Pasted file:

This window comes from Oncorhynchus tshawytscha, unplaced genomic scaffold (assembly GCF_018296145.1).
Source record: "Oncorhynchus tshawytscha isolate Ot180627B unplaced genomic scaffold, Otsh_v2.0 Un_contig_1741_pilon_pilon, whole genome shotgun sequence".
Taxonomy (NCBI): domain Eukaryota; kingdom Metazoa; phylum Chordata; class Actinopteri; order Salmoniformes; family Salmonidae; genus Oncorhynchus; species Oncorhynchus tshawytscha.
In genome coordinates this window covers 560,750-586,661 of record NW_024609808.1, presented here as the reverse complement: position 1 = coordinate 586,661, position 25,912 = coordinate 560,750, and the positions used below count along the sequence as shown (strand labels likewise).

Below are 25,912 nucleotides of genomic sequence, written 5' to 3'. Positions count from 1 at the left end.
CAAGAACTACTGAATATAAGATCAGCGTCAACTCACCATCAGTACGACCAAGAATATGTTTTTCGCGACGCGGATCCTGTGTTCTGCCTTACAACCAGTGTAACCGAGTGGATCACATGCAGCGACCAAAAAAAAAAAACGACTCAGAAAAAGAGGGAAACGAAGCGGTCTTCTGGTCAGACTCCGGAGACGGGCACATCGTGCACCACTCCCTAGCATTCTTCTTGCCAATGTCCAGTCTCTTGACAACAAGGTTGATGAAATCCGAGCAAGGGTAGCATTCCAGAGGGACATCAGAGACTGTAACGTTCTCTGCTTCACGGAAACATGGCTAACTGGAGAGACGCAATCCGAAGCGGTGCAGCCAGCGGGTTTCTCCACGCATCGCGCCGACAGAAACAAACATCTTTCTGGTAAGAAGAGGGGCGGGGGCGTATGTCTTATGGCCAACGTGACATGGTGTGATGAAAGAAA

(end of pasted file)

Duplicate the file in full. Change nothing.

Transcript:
This window comes from Oncorhynchus tshawytscha, unplaced genomic scaffold (assembly GCF_018296145.1).
Source record: "Oncorhynchus tshawytscha isolate Ot180627B unplaced genomic scaffold, Otsh_v2.0 Un_contig_1741_pilon_pilon, whole genome shotgun sequence".
Taxonomy (NCBI): domain Eukaryota; kingdom Metazoa; phylum Chordata; class Actinopteri; order Salmoniformes; family Salmonidae; genus Oncorhynchus; species Oncorhynchus tshawytscha.
In genome coordinates this window covers 560,750-586,661 of record NW_024609808.1, presented here as the reverse complement: position 1 = coordinate 586,661, position 25,912 = coordinate 560,750, and the positions used below count along the sequence as shown (strand labels likewise).

Below are 25,912 nucleotides of genomic sequence, written 5' to 3'. Positions count from 1 at the left end.
CAAGAACTACTGAATATAAGATCAGCGTCAACTCACCATCAGTACGACCAAGAATATGTTTTTCGCGACGCGGATCCTGTGTTCTGCCTTACAACCAGTGTAACCGAGTGGATCACATGCAGCGACCAAAAAAAAAAAACGACTCAGAAAAAGAGGGAAACGAAGCGGTCTTCTGGTCAGACTCCGGAGACGGGCACATCGTGCACCACTCCCTAGCATTCTTCTTGCCAATGTCCAGTCTCTTGACAACAAGGTTGATGAAATCCGAGCAAGGGTAGCATTCCAGAGGGACATCAGAGACTGTAACGTTCTCTGCTTCACGGAAACATGGCTAACTGGAGAGACGCAATCCGAAGCGGTGCAGCCAGCGGGTTTCTCCACGCATCGCGCCGACAGAAACAAACATCTTTCTGGTAAGAAGAGGGGCGGGGGCGTATGTCTTATGGCCAACGTGACATGGTGTGATGAAAGAAA